Patient data transfer and healthcare policy-making

Now central to most medical and policy-making discussions, cross-border healthcare, telemedicine and e-health are a top priority on the EU’s healthcare agenda, and most Member States are working to develop viable systems in this field

Photo: Patient data transfer and healthcare policy-making

During a recent presentation at the EMMIT conference in Malta, Dr Mario Ciampi, researcher into software architecture for e-health at the Istituto di Calcolo e Reti ad Alte Prestazioni (ICAR) in Naples, gave an account of Italian efforts to introduce e-health on a national level. This member state is working on three main e-Health initiatives: e-prescription, online sick notes and medical reports, aiming to collect and store relevant data in repositories and harmonise communication between the parties involved. In fact, most of the regional administrations have started a series of initiatives to set up Electronic Health Record (EHR) systems. However, unfortunately each region is setting up its own system, adopting heterogeneous architectural and technological set-ups and thus not only is progress uneven overall but interoperability is also hindered.

In his capacity as a researcher summed up: ‘Compared to the general domain text, information extraction from unstructured clinical data has been lagging behind, at the National Research Council of Italy (CNR), of which his institute is part, Dr Ciampi also talked about projects, coordinated by Dr Giuseppe De Pietro, which were launched in an attempt to set up a functional e-health system at a national level. The first, InFSE, a joint project between the Research Centre and the Presidency of the Council of Ministers of Italy, ran from May 2009 to October 2010 and aimed at setting up the technological infrastructure of EHRs. This infrastructure includes an Access Interface, found both at local and regional nodes. This allows interactions between the local domain and the infrastructure and provides all necessary functions to search for, obtain or publish a health document. It also includes a Federated Index Registry, made up of the regional registries, a Document Manager that allows storage and retrieval of documents by an authorised user, a Hierarchical Event Manager, able to notify clinical events, and an Access Policy Manager, which deals with authentication, identification and authorisation mechanisms. This InFSE architectural model has also been outlined in detail in guidelines that have been incorporated in the ‘Guidelines on Electronic Health Record, produced by the Italian Health Ministry.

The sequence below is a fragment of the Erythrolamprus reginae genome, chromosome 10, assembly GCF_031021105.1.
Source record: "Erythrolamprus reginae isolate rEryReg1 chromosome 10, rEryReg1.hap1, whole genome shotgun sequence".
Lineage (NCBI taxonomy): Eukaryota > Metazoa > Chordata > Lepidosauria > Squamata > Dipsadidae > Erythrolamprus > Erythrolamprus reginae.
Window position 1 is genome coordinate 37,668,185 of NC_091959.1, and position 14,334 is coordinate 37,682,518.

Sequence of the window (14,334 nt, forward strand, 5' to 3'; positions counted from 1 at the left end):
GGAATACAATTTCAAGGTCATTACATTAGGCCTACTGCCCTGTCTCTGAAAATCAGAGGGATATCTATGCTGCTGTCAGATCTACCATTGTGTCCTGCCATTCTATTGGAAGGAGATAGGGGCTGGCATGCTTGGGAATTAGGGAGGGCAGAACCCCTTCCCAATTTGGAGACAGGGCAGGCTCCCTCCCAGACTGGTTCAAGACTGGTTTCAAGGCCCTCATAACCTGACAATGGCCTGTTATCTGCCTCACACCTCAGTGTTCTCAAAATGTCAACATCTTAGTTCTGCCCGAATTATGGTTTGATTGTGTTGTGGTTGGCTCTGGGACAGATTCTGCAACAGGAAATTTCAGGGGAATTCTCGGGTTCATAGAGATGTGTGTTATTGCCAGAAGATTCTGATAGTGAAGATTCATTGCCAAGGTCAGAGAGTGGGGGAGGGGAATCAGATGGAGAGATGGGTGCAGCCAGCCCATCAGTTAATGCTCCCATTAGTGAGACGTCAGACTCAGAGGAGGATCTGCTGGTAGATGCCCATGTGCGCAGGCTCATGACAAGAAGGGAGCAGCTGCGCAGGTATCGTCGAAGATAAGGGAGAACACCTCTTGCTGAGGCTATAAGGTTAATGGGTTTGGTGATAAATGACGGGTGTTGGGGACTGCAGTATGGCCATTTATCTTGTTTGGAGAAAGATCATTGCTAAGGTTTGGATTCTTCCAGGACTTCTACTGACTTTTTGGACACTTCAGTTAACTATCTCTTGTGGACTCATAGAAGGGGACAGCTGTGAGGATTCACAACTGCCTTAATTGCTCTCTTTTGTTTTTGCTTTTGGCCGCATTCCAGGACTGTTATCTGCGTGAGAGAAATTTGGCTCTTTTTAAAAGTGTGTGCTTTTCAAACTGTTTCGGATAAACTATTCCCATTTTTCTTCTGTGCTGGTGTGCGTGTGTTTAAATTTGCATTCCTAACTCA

OpenInFSE success

The OpenInFSE project followed suite, aimed at the setting up of an operational infrastructure to support the interoperability of EHR in the context of the Public System Connectivity. Three regions, namely Piedmont, Campania and Calabria, were involved in this project, which not only worked at implementing and sharing InFSE components with Web Services Technology but also at integrating these components with regional EHR systems and it experimented with the interchange of healthcare documents between the three regions involved.